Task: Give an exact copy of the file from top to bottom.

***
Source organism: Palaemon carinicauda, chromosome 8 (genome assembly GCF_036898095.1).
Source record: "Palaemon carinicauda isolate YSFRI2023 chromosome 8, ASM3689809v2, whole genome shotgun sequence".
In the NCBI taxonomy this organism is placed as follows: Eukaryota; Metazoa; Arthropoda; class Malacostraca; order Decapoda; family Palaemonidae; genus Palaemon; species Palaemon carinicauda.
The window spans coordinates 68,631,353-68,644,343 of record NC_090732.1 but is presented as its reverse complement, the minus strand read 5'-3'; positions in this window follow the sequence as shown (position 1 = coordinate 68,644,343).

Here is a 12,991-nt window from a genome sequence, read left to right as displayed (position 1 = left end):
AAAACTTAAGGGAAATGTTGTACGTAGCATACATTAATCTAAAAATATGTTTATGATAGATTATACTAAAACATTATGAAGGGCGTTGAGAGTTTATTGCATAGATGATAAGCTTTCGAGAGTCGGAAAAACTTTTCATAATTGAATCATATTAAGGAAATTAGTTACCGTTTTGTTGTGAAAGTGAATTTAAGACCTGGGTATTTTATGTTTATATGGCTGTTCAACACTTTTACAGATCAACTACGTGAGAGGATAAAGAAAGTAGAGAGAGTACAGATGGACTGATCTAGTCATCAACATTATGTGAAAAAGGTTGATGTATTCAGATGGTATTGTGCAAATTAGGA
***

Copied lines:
Source organism: Palaemon carinicauda, chromosome 8 (genome assembly GCF_036898095.1).
Source record: "Palaemon carinicauda isolate YSFRI2023 chromosome 8, ASM3689809v2, whole genome shotgun sequence".
In the NCBI taxonomy this organism is placed as follows: Eukaryota; Metazoa; Arthropoda; class Malacostraca; order Decapoda; family Palaemonidae; genus Palaemon; species Palaemon carinicauda.
The window spans coordinates 68,631,353-68,644,343 of record NC_090732.1 but is presented as its reverse complement, the minus strand read 5'-3'; positions in this window follow the sequence as shown (position 1 = coordinate 68,644,343).

Here is a 12,991-nt window from a genome sequence, read left to right as displayed (position 1 = left end):
AAAACTTAAGGGAAATGTTGTACGTAGCATACATTAATCTAAAAATATGTTTATGATAGATTATACTAAAACATTATGAAGGGCGTTGAGAGTTTATTGCATAGATGATAAGCTTTCGAGAGTCGGAAAAACTTTTCATAATTGAATCATATTAAGGAAATTAGTTACCGTTTTGTTGTGAAAGTGAATTTAAGACCTGGGTATTTTATGTTTATATGGCTGTTCAACACTTTTACAGATCAACTACGTGAGAGGATAAAGAAAGTAGAGAGAGTACAGATGGACTGATCTAGTCATCAACATTATGTGAAAAAGGTTGATGTATTCAGATGGTATTGTGCAAATTAGGA